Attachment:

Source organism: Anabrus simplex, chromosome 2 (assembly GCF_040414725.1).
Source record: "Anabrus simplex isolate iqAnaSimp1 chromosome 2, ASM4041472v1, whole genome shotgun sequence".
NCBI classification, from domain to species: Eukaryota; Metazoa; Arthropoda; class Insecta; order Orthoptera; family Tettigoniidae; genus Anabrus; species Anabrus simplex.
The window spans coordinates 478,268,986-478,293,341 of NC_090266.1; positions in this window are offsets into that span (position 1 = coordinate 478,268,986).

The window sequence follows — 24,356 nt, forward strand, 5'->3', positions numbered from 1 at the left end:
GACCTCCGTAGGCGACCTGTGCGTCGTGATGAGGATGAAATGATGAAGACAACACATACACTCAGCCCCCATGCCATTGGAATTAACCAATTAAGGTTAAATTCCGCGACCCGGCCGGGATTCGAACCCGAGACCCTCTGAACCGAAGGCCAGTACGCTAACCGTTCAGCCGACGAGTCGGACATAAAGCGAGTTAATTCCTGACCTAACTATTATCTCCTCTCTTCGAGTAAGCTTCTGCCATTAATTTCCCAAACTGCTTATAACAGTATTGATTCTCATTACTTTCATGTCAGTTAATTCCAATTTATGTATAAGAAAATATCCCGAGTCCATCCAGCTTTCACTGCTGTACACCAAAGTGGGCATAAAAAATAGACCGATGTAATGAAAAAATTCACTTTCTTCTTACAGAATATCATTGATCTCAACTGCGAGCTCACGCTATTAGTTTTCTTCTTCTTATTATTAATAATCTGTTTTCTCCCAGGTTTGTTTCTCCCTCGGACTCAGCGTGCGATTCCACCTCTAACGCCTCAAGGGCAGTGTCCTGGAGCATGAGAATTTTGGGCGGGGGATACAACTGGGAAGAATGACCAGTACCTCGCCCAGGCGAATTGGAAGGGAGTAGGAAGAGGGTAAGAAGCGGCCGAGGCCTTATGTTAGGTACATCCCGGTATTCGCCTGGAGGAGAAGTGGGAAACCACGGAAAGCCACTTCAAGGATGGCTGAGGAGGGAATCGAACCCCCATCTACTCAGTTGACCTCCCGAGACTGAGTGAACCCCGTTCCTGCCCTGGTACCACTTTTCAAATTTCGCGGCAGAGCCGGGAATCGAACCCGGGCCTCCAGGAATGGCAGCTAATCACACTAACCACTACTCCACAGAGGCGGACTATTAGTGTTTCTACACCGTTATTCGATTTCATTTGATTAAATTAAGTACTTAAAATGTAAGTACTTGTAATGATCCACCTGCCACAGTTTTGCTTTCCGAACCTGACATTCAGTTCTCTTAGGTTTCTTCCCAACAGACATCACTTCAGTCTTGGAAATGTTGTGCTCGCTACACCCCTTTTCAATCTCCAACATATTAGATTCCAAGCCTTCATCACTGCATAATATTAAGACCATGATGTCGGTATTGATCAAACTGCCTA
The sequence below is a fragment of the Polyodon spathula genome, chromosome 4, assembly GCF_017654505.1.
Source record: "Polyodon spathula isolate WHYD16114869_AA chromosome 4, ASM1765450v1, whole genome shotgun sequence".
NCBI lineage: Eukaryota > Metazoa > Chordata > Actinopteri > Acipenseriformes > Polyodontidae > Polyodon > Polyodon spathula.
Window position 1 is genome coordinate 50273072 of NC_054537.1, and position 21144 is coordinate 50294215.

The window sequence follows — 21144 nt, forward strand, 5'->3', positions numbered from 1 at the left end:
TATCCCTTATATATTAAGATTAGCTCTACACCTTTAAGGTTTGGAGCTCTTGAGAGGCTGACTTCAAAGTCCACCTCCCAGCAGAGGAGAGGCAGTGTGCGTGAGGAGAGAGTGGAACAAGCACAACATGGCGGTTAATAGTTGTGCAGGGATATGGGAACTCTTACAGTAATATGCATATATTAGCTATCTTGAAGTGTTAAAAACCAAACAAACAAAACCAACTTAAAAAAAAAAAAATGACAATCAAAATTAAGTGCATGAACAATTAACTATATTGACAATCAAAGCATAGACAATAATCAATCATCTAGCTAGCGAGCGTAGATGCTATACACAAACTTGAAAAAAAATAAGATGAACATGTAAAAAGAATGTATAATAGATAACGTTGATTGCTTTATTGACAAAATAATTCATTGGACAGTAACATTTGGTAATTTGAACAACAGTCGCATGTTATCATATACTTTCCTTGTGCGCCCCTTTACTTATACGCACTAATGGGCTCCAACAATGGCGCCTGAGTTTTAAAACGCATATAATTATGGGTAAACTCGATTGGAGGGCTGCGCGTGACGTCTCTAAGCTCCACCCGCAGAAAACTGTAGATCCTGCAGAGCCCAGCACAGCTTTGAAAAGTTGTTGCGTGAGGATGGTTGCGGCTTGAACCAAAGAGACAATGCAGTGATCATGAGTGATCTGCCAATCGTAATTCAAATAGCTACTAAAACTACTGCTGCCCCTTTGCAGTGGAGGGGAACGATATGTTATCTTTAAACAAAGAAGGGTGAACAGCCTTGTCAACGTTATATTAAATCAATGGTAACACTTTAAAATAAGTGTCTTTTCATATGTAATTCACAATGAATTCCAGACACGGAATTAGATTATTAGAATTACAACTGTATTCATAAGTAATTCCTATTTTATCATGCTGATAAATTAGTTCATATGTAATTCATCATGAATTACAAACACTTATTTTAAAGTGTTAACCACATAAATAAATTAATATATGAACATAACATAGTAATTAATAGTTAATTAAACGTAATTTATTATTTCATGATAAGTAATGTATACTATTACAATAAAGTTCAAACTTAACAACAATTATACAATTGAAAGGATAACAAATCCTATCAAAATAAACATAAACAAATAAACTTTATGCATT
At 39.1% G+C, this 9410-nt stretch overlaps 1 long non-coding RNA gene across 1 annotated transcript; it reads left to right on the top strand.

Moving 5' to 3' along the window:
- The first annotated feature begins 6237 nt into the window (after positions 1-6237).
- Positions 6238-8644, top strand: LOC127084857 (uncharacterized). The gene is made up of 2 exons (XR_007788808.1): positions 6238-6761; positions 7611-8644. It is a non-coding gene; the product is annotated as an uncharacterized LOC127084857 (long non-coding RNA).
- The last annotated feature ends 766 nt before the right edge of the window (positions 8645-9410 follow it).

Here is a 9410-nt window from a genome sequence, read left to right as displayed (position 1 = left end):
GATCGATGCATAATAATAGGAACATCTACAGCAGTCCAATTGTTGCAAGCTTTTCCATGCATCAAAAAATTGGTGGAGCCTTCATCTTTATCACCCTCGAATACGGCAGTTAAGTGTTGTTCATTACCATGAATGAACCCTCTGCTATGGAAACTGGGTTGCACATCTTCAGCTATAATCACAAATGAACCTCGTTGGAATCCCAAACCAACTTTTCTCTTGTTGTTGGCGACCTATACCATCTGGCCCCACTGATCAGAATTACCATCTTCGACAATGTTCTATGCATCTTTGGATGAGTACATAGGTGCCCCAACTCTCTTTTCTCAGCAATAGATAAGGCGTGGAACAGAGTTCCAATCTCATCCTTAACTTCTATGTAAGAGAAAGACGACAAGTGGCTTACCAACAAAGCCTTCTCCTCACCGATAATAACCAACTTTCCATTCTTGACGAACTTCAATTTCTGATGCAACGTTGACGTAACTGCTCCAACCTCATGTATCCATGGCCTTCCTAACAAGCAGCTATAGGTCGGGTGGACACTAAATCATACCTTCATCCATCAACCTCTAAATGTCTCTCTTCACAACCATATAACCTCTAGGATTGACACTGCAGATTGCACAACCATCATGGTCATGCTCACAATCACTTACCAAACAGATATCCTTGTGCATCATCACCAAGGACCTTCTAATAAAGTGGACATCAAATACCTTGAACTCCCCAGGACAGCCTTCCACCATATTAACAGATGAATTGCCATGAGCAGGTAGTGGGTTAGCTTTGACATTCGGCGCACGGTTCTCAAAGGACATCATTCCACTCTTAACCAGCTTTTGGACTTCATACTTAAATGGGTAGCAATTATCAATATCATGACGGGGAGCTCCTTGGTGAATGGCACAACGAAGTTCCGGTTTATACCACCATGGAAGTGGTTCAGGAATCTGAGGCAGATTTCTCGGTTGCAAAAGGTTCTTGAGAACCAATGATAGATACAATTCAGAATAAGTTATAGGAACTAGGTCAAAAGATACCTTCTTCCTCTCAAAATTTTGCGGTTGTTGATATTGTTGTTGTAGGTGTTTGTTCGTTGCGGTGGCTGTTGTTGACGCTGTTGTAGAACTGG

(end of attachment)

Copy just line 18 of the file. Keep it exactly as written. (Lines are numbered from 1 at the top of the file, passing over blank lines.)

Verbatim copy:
Here is a 9410-nt window from a genome sequence, read left to right as displayed (position 1 = left end):